In last weeks’ blog we discussed leisure and identity. This week we take that up again but from a slightly different angle.
The world worries about many things: disease, military conflict, fundamentalism, public services. Many also worry about the dehumanising impact of new technology (and with the new twist that this might be literal with machines taking over the world – see the book The Second Machine Age and my blog ‘When Machines Rule the World’). They worry that communities are being lost and that human interaction is suffering.
But our view has always been that face-to-face human contact is as strong as ever. And, together with electronic communication there is, if anything, more social interaction than ever (some may question whether this is a good idea but we will leave that aside for the moment). At the same time the desire to take part in or experience large scale ‘live’ events is if anything more important in an increasingly virtual world. So, as we do more online so we want to do more in real time and real geography. Often, of course, distance deters the actual presence at an event and perhaps more so the high prices that such ‘performances’ command.
This interest in live events helps to promote remote viewing of the occasion either via the ‘old’ technology of TV (and hence the huge sums of money media companies are prepared to spend on them) or new media channels. The desire to participate in such communal events is not deterred by not actually being able to be there, especially when that experience takes place in a ‘public’ place such as a pub, a bar or a stadium (the FA Cup final watched in the one of the teams own stadiums) or a live Opera watched in a cinema.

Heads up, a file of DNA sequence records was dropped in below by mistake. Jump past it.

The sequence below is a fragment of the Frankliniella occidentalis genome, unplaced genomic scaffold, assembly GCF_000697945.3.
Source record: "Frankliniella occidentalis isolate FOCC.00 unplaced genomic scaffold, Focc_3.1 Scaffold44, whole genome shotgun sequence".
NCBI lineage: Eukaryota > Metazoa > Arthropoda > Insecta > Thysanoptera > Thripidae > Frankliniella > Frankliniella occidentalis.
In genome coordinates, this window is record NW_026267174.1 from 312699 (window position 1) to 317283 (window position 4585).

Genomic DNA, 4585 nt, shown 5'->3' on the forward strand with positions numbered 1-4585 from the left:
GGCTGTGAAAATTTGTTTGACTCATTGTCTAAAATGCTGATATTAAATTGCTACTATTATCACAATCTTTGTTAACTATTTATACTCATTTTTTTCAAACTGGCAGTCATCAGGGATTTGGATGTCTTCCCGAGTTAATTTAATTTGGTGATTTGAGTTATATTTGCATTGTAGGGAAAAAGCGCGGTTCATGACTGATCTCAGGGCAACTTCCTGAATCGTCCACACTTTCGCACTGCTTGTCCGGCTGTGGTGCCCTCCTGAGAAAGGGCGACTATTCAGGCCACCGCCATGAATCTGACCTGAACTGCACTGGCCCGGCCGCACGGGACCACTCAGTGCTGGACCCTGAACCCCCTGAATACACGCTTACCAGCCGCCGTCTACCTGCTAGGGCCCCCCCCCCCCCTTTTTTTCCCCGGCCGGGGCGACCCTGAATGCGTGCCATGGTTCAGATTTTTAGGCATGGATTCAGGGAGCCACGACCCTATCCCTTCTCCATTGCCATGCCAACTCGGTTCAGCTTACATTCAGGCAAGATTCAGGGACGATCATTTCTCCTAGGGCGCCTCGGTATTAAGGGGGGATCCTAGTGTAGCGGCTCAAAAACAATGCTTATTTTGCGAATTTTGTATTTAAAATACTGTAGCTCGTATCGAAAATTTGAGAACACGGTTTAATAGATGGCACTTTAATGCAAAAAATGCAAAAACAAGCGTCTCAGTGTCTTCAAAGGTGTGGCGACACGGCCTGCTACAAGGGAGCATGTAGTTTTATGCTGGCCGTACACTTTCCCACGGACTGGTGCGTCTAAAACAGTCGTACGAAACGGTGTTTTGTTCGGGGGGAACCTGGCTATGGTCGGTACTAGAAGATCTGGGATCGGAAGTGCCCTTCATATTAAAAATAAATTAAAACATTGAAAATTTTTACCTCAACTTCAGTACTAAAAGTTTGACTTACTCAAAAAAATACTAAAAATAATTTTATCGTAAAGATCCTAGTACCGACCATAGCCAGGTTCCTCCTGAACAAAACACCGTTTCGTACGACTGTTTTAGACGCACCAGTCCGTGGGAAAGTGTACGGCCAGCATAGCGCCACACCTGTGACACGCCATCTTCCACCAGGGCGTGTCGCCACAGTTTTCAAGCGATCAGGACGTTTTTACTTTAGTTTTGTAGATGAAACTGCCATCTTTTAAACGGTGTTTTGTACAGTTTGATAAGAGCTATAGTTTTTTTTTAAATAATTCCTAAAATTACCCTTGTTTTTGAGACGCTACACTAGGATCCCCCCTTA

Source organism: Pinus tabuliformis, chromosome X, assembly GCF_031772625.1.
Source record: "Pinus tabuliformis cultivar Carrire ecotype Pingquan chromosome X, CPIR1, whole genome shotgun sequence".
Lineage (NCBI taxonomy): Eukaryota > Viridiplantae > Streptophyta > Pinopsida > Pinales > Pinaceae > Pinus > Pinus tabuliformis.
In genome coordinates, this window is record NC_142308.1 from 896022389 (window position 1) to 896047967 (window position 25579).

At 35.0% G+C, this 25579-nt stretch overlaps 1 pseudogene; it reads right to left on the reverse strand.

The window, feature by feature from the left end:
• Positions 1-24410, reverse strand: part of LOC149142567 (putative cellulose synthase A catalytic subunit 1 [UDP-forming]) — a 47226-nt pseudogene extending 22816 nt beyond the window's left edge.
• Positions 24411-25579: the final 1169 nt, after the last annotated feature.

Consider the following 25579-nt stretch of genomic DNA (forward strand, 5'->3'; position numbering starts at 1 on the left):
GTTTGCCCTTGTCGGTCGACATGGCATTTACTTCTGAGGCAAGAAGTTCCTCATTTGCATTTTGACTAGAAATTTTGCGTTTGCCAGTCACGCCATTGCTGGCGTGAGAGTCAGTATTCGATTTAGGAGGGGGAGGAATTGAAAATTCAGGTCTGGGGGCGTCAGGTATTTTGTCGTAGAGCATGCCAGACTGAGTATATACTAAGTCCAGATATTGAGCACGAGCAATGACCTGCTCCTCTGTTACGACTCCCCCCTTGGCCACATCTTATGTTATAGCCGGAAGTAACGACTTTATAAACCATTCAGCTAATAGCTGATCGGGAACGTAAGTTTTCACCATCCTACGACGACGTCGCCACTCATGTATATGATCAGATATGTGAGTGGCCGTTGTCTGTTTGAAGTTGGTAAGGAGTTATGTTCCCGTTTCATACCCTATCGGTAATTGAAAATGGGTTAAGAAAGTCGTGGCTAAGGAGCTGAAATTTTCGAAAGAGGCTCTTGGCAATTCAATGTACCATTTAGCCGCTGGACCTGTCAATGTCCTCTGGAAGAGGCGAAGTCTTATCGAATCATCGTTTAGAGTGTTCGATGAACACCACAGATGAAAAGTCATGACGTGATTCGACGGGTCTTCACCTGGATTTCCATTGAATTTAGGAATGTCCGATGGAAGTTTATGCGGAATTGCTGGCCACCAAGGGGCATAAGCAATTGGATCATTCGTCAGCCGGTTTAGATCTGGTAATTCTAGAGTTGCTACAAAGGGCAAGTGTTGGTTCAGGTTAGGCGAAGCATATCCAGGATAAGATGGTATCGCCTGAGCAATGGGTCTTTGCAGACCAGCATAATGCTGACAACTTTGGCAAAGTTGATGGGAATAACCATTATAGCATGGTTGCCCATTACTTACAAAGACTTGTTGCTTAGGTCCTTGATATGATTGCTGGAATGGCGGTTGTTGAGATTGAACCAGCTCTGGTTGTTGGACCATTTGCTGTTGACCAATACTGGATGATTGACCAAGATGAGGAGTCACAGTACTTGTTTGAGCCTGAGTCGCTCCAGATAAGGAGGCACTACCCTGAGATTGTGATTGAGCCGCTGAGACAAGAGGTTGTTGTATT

Nowhere is this trend more noticeable than in the world of football – the global sport that transcends national boundaries. There are Arsenal, Barcelona and AC Milan fans all over the world who gather together in colleges, bars, restaurants and homes to watch ‘their’ team. Many people describe themselves on social media as an “Arsenal fan” and/or wear their team’s shirt when out and about.
The role of social media in sharing thoughts and emotions is not only significant but a reminder of the increasing integration of the real with the virtual.
Hans Ulrich Gumbrecht a professor at Stanford and a Borussia Dortmund fan explains how fans are not purely spectators but experience something that is “absolute”, that it is “the thing in itself” that dominates. This is the philosophical concept of da Ding an Sich as first identified by Immanuel Kant in the 18th Century.
Why should this be so? Gumbrecht suggests that it’s partly because of ever more choice in life (something we have written about extensively in the past) – you are freer to choose your values, your behaviour, your consumer purchases, your sexual orientation. But he argues that such freedom can de disturbing – “increasing individuality can be experienced as loneliness and lack of social connection”. Being a fan can mitigate that feeling.
While all this has been about football, the same holds true for other ‘events’ too. Utilising these new forms of community and the “thing in itself” is something we all need to consider.